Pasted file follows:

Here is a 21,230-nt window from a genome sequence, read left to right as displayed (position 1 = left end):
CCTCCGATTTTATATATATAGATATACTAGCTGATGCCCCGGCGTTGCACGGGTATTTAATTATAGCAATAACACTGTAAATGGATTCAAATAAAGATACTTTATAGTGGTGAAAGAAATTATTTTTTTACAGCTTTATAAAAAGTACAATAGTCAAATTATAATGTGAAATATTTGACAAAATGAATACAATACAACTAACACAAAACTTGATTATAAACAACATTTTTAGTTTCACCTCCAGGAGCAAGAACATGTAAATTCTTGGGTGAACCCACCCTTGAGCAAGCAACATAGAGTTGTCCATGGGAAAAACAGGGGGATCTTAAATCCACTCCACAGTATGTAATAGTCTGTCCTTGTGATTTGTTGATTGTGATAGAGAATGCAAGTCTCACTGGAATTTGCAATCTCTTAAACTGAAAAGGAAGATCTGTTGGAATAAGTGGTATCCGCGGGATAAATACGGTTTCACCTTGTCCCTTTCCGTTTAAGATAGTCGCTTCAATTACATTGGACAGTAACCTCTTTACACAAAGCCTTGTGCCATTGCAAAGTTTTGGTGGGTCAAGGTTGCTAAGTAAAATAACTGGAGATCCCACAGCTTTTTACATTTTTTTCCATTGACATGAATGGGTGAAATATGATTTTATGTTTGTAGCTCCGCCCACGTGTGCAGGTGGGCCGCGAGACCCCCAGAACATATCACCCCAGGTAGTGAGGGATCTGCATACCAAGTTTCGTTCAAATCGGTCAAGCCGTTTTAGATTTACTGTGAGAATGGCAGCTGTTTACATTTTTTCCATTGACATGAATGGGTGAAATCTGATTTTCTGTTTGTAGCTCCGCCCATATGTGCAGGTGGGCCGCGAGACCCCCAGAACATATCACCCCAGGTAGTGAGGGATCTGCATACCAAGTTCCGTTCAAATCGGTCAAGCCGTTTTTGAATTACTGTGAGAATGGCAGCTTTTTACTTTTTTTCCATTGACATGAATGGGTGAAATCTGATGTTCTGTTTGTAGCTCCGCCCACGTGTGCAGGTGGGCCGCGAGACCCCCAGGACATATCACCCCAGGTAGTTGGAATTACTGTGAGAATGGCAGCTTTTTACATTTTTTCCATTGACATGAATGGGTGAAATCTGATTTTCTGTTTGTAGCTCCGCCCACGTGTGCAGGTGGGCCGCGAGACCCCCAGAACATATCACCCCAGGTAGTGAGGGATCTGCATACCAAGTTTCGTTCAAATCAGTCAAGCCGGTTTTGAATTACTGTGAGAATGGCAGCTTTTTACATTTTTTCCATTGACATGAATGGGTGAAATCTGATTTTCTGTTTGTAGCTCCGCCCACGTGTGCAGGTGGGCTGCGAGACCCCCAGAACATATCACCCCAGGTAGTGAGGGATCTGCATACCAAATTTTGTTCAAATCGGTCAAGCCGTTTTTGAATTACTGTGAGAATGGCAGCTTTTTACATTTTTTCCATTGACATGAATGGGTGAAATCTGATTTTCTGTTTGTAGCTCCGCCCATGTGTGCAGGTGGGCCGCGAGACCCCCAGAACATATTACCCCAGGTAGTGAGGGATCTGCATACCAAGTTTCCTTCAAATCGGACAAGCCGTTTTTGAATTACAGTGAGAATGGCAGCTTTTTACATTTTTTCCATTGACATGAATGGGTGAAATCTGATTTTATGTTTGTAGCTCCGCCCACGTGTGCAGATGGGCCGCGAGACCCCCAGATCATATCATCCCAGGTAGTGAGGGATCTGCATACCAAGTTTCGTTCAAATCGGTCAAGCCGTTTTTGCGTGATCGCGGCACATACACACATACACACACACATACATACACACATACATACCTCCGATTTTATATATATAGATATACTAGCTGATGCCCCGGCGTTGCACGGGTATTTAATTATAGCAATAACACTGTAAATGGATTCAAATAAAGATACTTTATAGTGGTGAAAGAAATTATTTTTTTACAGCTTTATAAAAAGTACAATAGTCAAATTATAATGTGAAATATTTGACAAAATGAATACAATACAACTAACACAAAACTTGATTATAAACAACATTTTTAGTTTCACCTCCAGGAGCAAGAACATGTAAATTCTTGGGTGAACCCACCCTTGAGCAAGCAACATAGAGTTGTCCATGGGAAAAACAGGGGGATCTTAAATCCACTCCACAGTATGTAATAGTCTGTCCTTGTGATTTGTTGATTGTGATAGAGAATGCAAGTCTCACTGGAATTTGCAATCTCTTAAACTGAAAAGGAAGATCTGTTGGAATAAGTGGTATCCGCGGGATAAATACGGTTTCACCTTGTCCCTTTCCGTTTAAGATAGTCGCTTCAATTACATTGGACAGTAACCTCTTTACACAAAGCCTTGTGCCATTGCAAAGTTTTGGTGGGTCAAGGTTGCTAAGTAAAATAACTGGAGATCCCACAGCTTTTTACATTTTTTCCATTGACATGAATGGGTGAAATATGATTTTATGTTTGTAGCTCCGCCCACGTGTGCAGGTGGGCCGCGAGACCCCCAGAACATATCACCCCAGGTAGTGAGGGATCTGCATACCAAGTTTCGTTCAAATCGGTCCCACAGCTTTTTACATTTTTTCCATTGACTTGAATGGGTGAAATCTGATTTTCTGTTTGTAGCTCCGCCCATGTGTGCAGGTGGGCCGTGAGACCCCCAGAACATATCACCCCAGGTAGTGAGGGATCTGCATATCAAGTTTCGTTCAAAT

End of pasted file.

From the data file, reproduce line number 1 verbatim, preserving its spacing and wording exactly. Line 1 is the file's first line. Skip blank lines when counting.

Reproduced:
Here is a 21,230-nt window from a genome sequence, read left to right as displayed (position 1 = left end):